As vaccine news and Covid-19 case resurgence dominate the media’s attention, the military and its Covid-19 experience seem to be flying under the radar. While we at home isolate and reduce our societal interaction, military members continue to interact with hundreds if not thousands of other military personnel every day. How has Covid-19 impacted the United States’ armed forces, and will vaccines enable them to return to business as usual?
While their media presence is limited, the military has dealt with more than their fair share of Covid-19. According to the Department of Defense (DoD), military personnel had over 104,000 cases since the start of the pandemic. While a small number in reference to the 180,000 cases the United States confirms every day, the military is comprised of only about 1.3 million active-duty personnel. Therefore, over 8% of military personnel have had a confirmed case of Covid-19, compared to about .5% of Americans.
This is likely not more significant news because of the military’s lack of severe Covid-19 cases. Only 14 have died from the 104,000 cases, or a death rate about 130 times lower than the United States’ death rate. As severe Covid-19 tends to affect the elderly and those with pre-existing conditions more frequently, it makes sense that a group comprised of healthy, in-shape soldiers under forty were not inhibited much by Covid-19. The spread rate is still concerning as we don’t know the long-term effects of contracting the virus.
It seems the close-quarter nature of military life allows the virus to flourish. On the USS Theodore Roosevelt, Covid-19 was able to spread rapidly among its crew of 4,779. Over a few weeks, 1,331 members of the crew tested positive or were suspected positive for Covid-19. A report by the New England Journal of Medicine suggested the tight living quarters of the ship and proximity to those infected enabled the virus to spread like wildfire. While only one of the crew died from Covid-19 related complications, who is to say the unknown long-term complications those 1,331 may face later in life?
The DoD is learning from its mistakes, like the USS Theodore Roosevelt, from the early pandemic. Efforts to quarantine sick personnel and standardize mask use have drastically improved in recent months. DoD officials are working with the Department of Health and Human Services to get the military vaccinated as a priority group. Personnel deployed abroad, such as in South Korea or Japan, have already begun vaccine administration. DoD officials may be pinning their hopes on the vaccine with the assumption that they can continue operating business as usual.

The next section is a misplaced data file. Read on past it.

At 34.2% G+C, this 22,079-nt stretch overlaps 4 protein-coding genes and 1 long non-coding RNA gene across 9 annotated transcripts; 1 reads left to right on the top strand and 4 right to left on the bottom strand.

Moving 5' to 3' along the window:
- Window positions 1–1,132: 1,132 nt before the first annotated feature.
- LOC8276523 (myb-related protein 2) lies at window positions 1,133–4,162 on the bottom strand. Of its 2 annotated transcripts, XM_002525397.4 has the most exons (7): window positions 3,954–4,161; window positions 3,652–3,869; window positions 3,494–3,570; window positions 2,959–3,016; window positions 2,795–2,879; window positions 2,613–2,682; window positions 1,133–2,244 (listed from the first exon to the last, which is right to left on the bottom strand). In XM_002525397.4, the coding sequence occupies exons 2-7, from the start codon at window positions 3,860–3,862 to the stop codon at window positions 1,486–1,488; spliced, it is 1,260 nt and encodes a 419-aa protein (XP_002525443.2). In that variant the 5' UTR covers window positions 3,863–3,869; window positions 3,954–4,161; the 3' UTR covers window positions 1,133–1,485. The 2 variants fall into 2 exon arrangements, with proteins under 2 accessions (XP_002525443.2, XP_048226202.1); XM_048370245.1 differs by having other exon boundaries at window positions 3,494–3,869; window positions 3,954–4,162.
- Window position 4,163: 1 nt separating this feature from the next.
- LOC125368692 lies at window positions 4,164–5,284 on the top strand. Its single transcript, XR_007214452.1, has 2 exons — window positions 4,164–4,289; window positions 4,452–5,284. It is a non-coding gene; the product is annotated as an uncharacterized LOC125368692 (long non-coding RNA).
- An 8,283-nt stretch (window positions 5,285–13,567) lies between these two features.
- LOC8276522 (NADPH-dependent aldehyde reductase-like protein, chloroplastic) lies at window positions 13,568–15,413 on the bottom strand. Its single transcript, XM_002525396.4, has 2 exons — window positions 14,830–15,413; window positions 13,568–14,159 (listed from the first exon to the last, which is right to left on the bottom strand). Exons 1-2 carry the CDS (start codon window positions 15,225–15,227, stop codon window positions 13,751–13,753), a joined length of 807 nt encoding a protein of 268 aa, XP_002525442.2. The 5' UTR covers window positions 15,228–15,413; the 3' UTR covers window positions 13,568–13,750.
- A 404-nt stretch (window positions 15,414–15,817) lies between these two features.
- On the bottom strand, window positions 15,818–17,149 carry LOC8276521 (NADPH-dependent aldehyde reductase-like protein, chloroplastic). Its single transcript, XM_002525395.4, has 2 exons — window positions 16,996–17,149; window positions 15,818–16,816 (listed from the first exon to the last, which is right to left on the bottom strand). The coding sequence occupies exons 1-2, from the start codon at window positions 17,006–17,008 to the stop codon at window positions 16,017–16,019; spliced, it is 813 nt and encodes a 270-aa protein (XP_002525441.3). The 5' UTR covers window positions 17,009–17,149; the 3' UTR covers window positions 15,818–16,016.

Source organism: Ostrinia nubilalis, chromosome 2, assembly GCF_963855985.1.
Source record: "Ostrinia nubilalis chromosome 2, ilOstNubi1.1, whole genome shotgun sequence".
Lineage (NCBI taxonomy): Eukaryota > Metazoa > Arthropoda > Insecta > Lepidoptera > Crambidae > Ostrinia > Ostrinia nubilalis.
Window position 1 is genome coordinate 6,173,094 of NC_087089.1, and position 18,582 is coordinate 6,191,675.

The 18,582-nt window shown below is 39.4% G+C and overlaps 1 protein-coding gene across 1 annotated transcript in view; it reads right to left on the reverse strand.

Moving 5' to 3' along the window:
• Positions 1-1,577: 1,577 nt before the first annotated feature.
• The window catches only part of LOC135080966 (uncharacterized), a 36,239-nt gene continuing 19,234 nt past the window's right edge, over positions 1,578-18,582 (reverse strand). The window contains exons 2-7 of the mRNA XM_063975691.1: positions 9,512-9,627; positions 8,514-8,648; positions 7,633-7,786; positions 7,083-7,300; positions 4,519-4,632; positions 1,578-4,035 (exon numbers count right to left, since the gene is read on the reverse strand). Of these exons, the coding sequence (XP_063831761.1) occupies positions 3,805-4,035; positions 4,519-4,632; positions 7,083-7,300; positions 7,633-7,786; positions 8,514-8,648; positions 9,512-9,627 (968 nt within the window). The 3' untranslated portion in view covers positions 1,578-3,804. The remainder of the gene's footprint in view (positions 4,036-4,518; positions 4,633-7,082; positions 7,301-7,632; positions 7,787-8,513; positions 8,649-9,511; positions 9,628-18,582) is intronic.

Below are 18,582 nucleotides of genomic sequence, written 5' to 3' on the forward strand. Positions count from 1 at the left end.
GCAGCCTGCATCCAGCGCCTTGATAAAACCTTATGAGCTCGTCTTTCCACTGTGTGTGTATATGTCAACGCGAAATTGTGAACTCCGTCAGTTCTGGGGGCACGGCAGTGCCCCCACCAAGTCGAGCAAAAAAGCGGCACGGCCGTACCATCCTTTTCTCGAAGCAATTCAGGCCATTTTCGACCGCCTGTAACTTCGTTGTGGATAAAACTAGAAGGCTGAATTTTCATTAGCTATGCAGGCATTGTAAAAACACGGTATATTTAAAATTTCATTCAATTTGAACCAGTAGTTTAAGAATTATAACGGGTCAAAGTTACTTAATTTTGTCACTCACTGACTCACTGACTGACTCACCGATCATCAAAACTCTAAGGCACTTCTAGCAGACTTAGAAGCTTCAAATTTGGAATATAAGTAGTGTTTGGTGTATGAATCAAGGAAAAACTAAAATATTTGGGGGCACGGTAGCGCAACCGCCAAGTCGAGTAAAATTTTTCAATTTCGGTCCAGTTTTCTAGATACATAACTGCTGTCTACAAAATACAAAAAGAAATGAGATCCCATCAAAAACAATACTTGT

Though, we still do not know much about the Covid-19 vaccine’s neutralizing antibodies. Preliminary data released by Moderna suggests that their vaccine’s neutralizing antibodies may deteriorate quicker than many were hoping for. The other vaccines have yet to release their antibody data, but that trend could be damaging to the thought that vaccines are a silver bullet for the pandemic.
Additionally, these vaccines may not protect against infection and transmission, only symptoms. Preliminary data on whether the vaccines stop the SARS-CoV-2 virus from infecting a human host is still unavailable. That means that those in the military who are vaccinated may still transmit the virus to those who haven’t.
Despite the unknowns regarding vaccines, the rest of society would do well to follow the military’s lead and their Covid-19 precautions. While their infection rate remains high, their attention to close-quarter Covid-19 protections on planes and ships could be a blueprint for the rest of us. Mandatory mask use, distancing as much as possible, regular rapid testing, and swift quarantine procedures are all policies that could save thousands of lives in the coming months if applied to the larger population.
Any high-capacity military operation will yield positive Covid-19 cases. While the not ideal due to the unknown long-term dangers of Covid-19, the military is implementing policies to protect their personnel, which should be noted by the larger population. Top-level health officials have indicated January will be “the darkest time of the pandemic.” Tens of thousands will die in the coming weeks. We must follow the military’s lead and immediately implement common-sense Covid-19 policies as many other major nations already have.